Opposition Democratic Left Party (DSP) leader Zeki Sezer yesterday addressed allegations that DSP deputies will leave the main opposition Republican People’s Party (CHP) just after officially taking their seats in Parliament, which they won in Sunday’s elections by running under the CHP name. “DSP deputies leaving the CHP is no surprise,” said Sezer. “This is a decision taken in accordance with the CHP. The DSP establishing a group in Parliament isn’t something that will happen right away, we’re not in any hurry.” Sezer also said that they will decide whether or not to take part in the presidential election in Parliament if Foreign Minister Abdullah Gul again runs for the post, adding that they hope Prime Minister Recep Tayyip Erdogan will act in line with his recent messages of reconciliation. /Cumhuriyet/

    [06] PRESS GROUP SLAMS CENSORSHIP

    In the wake of Sunday’s elections, the Turkish Journalists’ Union (TGC) expects Parliament to pass legislation to tackle the dirty triangle of politics, the media and trade, the group said yesterday. “On the 99th anniversary of the Turkish media’s first resistance to censorship, we are now slaves to censorship and self-censorship,” a TGC statement said. The group claimed that the reason that the media followed a policy of siding with powerful interests is that there are many commercial and invisible obstacles facing media bosses, and so these bosses cannot feel independent of government. Furthermore, in a ceremony at Istanbul’s Dolmabahce Palace marking July 24 Press Day, TGC head Orhan Erinc gave awards to journalists who received permanent press cards. /Turkish Daily News-Milliyet/

    FROM THE COLUMNS…FROM THE COLUMNS…FROM THE COLUMNS

    [07] INSTITUTIONAL DEMOCRACY

    BY ERDAL SAFAK (SABAH)

    Columnist Erdal Safak comments on the outcome of Sunday’s general elections and the process of electing a president. A summary of his column is as follows:

    “Foreign Minister Abdullah Gul getting ready to again seek the presidency is no surprise. On the contrary, it reflects a very natural and proper preference, because Prime Minister Recep Tayyip Erdogan gave him the final word on this issue; Gul was unjustly treated and his pride was hurt during May’s presidential election, and outside criticisms of the process were a factor in the Justice and Development Party (AKP) winning more votes last Sunday.

    Two remarks made by Gul were interesting. He said that Turkey was an open society and that our nation had protected institutional democracy. I have reservations about the first part. Unfortunately, Turkey doesn’t deserve to be defined an ‘open society’ yet. Firstly, open society envisages a society’s development without any hindrance or manipulation by the state. Certain actions meant to provoke and manipulate and even certain murders are enough to show that Turkey is very far from this ideal. In addition, an open society requires absolute respect for both minorities and minority views. I don’t want to talk about this at all. An open society also rejects interventions from outside the democratic system and argues that problems should be solved by constitutionally legitimate institutions. Finally, representative democracy is the open society’s sine qua non. This is what Gul means by institutional democracy. Representative or institutional democracy is based on the separation and balance of powers and considers the legislative branch a first among equals.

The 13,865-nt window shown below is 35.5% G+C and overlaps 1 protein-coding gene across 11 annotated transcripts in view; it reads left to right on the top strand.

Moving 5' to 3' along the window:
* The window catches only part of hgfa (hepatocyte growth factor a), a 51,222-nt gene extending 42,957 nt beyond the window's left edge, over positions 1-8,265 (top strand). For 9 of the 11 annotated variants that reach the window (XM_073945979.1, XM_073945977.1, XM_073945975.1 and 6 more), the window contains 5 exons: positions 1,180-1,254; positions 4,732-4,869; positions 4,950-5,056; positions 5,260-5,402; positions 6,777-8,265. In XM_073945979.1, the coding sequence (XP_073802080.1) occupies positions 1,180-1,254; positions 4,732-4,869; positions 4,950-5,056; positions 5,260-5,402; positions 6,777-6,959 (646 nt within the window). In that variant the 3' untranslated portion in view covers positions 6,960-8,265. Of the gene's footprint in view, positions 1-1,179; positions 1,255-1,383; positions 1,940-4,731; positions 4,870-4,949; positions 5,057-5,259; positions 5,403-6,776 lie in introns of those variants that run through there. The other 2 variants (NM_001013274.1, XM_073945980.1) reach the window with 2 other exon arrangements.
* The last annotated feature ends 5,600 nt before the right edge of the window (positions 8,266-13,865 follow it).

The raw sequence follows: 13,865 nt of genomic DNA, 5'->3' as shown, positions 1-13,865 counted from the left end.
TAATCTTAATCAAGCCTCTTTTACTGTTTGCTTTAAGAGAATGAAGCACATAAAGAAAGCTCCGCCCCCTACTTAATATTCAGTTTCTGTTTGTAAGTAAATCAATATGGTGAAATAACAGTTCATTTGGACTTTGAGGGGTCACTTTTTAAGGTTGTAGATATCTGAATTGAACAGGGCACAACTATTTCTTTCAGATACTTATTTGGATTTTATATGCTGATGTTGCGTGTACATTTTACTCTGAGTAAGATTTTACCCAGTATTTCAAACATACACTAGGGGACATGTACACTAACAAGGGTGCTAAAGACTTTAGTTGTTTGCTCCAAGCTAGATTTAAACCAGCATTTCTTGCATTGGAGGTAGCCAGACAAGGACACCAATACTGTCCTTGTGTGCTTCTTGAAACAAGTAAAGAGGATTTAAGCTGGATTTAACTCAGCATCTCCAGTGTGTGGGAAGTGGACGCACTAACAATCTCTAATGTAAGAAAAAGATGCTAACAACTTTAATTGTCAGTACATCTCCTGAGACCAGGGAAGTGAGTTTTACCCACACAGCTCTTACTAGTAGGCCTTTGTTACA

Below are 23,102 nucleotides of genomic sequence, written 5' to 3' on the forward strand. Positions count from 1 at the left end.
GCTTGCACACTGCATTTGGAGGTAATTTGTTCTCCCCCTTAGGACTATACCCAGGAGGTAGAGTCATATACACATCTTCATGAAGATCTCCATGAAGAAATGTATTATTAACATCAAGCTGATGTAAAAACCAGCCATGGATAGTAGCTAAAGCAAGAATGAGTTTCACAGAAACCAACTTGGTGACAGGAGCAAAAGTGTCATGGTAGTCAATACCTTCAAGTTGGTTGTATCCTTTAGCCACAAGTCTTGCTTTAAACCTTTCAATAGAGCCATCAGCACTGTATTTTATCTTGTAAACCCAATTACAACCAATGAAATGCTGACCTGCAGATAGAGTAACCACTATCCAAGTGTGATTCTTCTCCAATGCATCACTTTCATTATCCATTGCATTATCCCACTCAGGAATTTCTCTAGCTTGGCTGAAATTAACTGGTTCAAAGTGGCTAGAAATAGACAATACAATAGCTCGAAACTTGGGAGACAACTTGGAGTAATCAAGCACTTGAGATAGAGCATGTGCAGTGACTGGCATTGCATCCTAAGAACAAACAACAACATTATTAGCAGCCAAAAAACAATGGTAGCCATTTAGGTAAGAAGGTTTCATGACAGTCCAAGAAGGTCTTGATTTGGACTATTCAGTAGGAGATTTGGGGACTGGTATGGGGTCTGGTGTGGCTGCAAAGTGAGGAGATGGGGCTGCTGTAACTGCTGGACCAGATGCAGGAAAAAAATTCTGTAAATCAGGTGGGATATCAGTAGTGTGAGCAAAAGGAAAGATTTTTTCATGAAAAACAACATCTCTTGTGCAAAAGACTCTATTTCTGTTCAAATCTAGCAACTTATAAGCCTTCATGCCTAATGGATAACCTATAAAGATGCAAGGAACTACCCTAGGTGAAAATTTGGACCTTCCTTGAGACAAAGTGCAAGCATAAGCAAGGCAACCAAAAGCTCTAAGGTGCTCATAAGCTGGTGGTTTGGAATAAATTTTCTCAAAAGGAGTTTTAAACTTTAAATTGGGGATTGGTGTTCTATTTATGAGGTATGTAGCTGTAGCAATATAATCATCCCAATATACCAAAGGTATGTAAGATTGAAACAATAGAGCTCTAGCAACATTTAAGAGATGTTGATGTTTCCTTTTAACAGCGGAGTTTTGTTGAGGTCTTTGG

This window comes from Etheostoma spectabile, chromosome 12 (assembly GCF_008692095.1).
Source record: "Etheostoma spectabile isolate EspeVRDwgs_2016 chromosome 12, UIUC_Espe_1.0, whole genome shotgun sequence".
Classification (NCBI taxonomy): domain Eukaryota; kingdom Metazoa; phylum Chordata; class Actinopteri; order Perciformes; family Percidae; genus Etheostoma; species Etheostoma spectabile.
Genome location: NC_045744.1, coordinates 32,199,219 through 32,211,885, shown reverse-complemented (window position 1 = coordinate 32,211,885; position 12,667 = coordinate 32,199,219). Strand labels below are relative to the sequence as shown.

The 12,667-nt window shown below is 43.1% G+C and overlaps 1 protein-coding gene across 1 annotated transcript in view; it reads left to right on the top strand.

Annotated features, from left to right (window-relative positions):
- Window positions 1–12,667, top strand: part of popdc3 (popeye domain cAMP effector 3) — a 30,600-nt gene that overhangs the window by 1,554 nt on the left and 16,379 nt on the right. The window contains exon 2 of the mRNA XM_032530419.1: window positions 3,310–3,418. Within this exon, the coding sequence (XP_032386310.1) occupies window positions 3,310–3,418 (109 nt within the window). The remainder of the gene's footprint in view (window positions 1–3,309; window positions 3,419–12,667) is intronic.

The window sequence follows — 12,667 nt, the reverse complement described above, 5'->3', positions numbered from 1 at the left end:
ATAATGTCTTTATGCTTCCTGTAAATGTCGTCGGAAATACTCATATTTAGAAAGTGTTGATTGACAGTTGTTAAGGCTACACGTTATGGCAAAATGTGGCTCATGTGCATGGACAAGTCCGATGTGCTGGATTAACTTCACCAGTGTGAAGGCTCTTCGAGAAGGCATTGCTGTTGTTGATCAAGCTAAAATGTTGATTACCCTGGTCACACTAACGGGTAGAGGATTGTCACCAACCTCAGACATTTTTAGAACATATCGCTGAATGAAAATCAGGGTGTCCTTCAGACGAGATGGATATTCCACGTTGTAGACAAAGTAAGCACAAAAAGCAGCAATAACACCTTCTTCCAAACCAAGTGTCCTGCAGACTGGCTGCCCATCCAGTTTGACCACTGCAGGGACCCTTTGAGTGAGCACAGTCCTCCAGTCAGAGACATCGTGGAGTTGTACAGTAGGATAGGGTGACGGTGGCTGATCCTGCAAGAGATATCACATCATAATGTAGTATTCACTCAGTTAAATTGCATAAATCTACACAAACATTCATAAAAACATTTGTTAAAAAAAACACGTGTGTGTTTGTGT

This picture shows that Parliament has two priority duties:

    1. Electing a president with free will and the broadest possible consensus. If it can’t do this, let the people elect a president.

    2. Making historical reforms which will end a nearly 50-year fight and broaden the limits of freedom.

    Number two is possible through consolidating, that is, strengthening democracy with a new, civilian democracy. As Koc University’s Murat Somer wrote on this issue, democracy should be turned into the only game in town, something to which there is no alternative.

    Gul said yesterday there’s no other country with $5,500 per capita income which can operate democracy this way. When this figure reaches $7,000 or $8, 000, or $10,000 as the ruling AKP hopes, the infrastructure for ‘democratic consolidation’ will be ready, because in countries whose per capita income reaches this level, democracy becomes the ‘only game in town.’ If Parliament opens the doors to a historical consensus for a new construction of Turkey, we will enter a road to representative or institutional democracy, open society and democratic consolidation, a road from which there is no turning back.”